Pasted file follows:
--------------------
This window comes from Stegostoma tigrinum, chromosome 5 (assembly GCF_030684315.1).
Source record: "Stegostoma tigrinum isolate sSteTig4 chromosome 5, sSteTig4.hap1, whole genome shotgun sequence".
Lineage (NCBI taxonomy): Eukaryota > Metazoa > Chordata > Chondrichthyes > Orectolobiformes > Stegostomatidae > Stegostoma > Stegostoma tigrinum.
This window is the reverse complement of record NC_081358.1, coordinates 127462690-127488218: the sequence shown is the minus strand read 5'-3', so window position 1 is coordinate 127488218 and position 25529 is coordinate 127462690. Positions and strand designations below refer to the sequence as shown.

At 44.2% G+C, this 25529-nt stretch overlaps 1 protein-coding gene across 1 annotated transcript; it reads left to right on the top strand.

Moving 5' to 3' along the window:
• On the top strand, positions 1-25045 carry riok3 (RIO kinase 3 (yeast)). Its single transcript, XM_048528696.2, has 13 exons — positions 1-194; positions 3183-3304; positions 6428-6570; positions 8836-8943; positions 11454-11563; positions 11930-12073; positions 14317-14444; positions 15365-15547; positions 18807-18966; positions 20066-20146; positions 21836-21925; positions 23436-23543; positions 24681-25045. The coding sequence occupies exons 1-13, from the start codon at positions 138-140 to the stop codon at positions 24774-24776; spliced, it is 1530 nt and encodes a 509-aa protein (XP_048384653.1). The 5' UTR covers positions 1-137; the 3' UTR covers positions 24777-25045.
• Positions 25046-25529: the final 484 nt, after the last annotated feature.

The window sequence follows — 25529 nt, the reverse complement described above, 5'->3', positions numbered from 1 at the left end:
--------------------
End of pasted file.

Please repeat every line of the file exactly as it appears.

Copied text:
This window comes from Stegostoma tigrinum, chromosome 5 (assembly GCF_030684315.1).
Source record: "Stegostoma tigrinum isolate sSteTig4 chromosome 5, sSteTig4.hap1, whole genome shotgun sequence".
Lineage (NCBI taxonomy): Eukaryota > Metazoa > Chordata > Chondrichthyes > Orectolobiformes > Stegostomatidae > Stegostoma > Stegostoma tigrinum.
This window is the reverse complement of record NC_081358.1, coordinates 127462690-127488218: the sequence shown is the minus strand read 5'-3', so window position 1 is coordinate 127488218 and position 25529 is coordinate 127462690. Positions and strand designations below refer to the sequence as shown.

At 44.2% G+C, this 25529-nt stretch overlaps 1 protein-coding gene across 1 annotated transcript; it reads left to right on the top strand.

Moving 5' to 3' along the window:
• On the top strand, positions 1-25045 carry riok3 (RIO kinase 3 (yeast)). Its single transcript, XM_048528696.2, has 13 exons — positions 1-194; positions 3183-3304; positions 6428-6570; positions 8836-8943; positions 11454-11563; positions 11930-12073; positions 14317-14444; positions 15365-15547; positions 18807-18966; positions 20066-20146; positions 21836-21925; positions 23436-23543; positions 24681-25045. The coding sequence occupies exons 1-13, from the start codon at positions 138-140 to the stop codon at positions 24774-24776; spliced, it is 1530 nt and encodes a 509-aa protein (XP_048384653.1). The 5' UTR covers positions 1-137; the 3' UTR covers positions 24777-25045.
• Positions 25046-25529: the final 484 nt, after the last annotated feature.

The window sequence follows — 25529 nt, the reverse complement described above, 5'->3', positions numbered from 1 at the left end: